Running a private debtor’s prison was an immensely lucrative business for the jailers. Not only were they paid by the state for handling prisoners, they racked up thousands of pounds in fees and effectively received free labor. Jailers used their outsized wealth and influence to bribe police officers and judges so they’d find more people guilty of more crimes and have them sent to their particular jail.
In both London and America, many judges’ remuneration was fee-based, making them particularly prone to corruption. Without a salary as a regular source of income, the justices regularly exchanged favors for decisions — a practice known as “trading justices.” Judges that indulged in selling their decisions were viewed as beneath contempt; their base venality made them “indistinguishable from the criminals with whom they dealt.”
For magistrates in London’s notoriously corrupt Middlesex County, anything could be bought, from a stay of execution for defendants to an automatic guilty verdict for plaintiffs. A not-guilty verdict could be purchased for half a dozen chickens. Magistrates could be paid off by businesses to avoid prosecution, or they could be bribed by the jailers to give a guilty decree without evidence. Justices colluded with plaintiffs on false charges and then split the winnings from the trial.
Because of their payment on a per-hearing basis, some magistrates went so far as to encourage more vice within the community they served. The accused didn’t need to be found guilty — as long as there was a trial, the justices got paid. Justices manipulated the costs and quantity of court and procedural fees to make sure they received a hefty income.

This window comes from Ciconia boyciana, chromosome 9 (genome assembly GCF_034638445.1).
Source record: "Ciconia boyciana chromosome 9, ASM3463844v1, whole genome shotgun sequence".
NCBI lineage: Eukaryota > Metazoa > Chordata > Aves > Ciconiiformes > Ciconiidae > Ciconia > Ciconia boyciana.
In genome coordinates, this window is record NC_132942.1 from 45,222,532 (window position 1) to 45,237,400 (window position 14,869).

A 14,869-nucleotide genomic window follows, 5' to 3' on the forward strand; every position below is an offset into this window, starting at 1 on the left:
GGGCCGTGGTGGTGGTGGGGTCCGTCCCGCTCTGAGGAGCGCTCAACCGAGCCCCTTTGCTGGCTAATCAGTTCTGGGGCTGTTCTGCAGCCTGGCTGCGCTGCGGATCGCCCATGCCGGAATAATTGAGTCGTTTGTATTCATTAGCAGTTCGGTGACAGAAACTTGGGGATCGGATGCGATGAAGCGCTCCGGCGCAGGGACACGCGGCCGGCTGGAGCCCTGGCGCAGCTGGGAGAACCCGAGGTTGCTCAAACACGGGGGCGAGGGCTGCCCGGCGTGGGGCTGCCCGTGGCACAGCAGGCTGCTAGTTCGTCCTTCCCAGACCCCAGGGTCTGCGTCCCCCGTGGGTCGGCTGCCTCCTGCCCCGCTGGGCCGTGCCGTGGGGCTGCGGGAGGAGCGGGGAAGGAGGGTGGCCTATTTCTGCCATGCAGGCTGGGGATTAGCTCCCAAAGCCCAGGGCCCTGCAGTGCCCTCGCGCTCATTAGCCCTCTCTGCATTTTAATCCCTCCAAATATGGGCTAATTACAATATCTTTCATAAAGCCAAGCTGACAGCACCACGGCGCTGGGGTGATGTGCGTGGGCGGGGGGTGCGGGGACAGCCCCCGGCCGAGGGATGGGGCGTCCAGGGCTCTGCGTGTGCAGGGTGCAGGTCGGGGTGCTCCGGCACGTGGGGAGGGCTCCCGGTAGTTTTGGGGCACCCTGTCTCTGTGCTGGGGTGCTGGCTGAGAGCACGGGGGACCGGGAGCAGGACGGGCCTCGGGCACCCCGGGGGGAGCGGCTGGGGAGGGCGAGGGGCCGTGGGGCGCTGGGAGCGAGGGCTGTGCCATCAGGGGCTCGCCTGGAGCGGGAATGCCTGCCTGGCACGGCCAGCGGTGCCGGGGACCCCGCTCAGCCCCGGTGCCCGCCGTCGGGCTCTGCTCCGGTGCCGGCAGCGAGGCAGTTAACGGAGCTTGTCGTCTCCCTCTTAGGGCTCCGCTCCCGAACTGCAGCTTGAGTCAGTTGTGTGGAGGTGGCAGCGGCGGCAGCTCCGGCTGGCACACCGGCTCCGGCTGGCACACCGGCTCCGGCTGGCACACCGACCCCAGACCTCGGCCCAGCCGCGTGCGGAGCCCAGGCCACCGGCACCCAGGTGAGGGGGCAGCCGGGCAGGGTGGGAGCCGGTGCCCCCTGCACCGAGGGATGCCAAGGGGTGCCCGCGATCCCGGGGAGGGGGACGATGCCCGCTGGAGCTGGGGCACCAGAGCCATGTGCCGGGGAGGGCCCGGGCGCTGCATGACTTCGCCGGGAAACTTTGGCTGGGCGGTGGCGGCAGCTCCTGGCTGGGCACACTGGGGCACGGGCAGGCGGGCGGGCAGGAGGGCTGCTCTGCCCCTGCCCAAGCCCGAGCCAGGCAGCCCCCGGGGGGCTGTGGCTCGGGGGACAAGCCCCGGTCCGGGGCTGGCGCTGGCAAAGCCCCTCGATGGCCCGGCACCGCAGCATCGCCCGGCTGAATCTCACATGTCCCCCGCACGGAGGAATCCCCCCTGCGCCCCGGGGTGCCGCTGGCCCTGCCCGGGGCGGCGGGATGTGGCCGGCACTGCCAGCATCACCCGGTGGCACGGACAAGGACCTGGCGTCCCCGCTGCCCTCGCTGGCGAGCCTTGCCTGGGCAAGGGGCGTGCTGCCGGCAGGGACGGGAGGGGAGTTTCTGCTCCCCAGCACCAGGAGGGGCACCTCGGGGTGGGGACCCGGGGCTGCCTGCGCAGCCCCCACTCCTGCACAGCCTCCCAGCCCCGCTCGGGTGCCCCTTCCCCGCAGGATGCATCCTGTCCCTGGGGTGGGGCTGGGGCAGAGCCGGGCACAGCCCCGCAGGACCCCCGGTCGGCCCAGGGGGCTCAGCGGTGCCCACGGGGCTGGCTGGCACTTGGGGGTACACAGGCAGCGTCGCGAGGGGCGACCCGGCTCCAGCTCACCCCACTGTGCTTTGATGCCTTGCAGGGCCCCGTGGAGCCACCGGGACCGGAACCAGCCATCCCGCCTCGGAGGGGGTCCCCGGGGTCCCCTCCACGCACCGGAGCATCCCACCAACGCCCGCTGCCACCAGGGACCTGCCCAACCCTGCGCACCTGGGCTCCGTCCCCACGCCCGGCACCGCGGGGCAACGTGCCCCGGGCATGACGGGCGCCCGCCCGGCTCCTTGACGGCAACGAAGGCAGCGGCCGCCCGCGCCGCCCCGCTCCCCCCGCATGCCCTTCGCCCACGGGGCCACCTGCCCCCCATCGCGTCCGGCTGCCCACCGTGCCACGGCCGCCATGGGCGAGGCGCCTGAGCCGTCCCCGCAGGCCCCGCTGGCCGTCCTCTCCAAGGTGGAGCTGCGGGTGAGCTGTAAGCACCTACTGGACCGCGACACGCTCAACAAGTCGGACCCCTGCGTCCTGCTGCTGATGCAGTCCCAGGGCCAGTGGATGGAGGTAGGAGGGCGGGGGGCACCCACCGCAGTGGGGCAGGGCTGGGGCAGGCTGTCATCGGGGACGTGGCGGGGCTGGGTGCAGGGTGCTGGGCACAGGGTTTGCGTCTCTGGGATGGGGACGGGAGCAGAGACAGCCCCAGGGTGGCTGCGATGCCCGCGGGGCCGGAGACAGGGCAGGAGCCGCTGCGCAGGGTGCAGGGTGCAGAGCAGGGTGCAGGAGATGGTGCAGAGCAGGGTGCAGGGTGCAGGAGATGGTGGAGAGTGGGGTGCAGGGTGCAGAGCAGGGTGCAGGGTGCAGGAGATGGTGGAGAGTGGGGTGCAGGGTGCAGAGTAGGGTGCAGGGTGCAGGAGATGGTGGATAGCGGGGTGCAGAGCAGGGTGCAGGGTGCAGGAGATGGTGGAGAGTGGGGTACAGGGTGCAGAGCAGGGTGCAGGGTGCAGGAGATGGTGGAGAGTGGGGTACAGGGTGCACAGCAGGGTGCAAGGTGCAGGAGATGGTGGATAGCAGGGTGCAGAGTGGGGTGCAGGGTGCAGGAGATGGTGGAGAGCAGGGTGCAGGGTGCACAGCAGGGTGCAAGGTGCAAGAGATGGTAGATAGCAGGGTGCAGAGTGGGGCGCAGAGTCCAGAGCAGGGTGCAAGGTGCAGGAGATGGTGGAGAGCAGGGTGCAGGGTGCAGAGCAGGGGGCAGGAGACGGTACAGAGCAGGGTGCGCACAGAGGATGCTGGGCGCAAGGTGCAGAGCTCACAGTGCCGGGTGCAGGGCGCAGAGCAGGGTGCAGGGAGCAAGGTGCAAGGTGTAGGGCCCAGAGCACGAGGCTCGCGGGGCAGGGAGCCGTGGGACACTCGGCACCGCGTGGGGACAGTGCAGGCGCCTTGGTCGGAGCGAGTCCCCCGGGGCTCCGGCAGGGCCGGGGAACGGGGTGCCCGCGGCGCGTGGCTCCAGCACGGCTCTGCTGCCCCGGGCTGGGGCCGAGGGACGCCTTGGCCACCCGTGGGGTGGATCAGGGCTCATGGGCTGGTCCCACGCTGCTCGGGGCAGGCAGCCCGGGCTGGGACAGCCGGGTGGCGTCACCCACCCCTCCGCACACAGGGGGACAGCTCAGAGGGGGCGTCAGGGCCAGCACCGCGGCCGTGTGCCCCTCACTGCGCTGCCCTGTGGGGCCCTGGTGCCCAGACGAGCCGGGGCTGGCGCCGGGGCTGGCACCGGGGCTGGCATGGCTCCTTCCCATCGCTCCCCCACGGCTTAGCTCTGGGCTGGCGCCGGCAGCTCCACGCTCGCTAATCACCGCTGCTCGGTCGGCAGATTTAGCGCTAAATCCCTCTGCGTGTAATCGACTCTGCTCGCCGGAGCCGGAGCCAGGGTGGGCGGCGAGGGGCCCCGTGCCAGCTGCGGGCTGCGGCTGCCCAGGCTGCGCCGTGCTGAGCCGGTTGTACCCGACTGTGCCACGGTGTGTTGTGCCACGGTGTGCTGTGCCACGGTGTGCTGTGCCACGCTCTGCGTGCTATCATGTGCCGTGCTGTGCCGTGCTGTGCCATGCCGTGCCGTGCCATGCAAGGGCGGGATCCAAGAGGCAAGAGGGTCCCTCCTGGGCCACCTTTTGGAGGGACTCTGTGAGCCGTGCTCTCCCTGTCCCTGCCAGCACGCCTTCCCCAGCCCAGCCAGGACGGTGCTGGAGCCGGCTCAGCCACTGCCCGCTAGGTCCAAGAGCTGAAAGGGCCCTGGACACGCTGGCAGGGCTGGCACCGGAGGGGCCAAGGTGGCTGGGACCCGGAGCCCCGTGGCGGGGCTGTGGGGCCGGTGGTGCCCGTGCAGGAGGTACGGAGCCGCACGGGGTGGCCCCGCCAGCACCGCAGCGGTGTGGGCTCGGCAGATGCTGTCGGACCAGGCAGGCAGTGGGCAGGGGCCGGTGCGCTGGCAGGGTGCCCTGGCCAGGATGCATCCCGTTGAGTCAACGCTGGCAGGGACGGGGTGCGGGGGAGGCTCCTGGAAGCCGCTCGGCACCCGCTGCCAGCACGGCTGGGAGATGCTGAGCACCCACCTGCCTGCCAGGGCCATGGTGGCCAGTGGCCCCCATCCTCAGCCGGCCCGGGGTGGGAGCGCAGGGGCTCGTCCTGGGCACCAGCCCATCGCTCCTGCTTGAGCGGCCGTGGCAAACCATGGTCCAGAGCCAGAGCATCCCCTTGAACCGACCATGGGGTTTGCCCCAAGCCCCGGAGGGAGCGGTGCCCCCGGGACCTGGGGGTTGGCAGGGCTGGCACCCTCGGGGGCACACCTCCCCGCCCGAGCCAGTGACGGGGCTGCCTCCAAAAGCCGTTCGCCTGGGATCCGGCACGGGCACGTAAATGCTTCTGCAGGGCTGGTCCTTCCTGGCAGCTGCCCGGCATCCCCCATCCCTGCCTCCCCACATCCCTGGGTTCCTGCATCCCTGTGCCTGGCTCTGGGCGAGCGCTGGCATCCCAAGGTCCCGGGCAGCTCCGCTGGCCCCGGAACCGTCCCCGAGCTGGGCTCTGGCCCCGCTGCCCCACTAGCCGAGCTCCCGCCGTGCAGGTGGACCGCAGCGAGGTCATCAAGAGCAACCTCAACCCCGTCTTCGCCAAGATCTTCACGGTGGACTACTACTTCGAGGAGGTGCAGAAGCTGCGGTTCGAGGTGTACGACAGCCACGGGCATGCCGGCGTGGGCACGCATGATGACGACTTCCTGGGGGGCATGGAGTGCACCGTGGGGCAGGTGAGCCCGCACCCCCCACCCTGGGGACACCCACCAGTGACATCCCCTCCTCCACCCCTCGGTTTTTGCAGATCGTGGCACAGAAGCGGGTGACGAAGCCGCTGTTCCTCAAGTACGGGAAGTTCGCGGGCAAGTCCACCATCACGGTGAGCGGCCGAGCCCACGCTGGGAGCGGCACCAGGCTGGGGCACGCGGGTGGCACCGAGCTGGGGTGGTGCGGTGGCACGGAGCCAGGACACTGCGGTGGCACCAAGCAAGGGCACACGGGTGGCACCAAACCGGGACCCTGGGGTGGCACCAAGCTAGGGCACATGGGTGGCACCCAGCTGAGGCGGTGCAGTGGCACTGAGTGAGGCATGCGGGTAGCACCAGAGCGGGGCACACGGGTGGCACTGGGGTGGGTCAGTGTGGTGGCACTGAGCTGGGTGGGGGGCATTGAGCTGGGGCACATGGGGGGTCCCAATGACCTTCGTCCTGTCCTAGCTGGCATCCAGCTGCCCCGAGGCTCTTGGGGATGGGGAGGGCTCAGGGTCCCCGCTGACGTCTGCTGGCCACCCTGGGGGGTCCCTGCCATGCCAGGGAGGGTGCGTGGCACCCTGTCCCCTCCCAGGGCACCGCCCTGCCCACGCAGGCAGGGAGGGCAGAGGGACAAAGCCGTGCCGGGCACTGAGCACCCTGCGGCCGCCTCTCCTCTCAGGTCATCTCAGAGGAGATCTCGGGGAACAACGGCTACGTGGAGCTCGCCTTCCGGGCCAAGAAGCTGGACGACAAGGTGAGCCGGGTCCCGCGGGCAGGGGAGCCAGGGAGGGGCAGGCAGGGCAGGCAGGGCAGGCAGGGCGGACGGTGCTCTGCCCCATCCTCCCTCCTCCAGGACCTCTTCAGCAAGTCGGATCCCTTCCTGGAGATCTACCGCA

They could make witnesses appear out of the ether to unnecessarily lengthen trials.Whether these supposed witnesses had anything to do with the case was beside the point. Such costs additionally burdened the poor, who might avoid a vigorous defense or plead no contest just to avoid legal expenses.
Police of the era were also hopelessly corrupt and were commonly accused of fomenting crimes to give them — and the justice and gaolers with which they conspired — more business. In America, constables trolled the night looking for the “generally friendless, comfortless, houseless, destitute of a morsel to appease the most urgent calls of nature” or those of “unbridled festivity.”
Once captured, they were taken before magistrates who piled on the fees. Those unable to pay were sent to workhouses to pay off their indenture. The constables and trading justices that collaborated in such a way were often considered the basest of scoundrels, whose abuse of power made them “lost to every principle of humanity.”
In London, the proliferation of crime encouraged magistrates to offer rewards to ordinary citizens as unofficial policemen. Dubbed “thief-takers,” they were paid to inform on and apprehend criminals. But such a piecemeal financial motivation also encouraged the thief-takers to create crime for their own benefit. They often became “thief-makers” who convinced the gullible to commit nefarious acts, and either collected the reward for turning them in or extorted a higher amount out of the guilty party to remain quiet.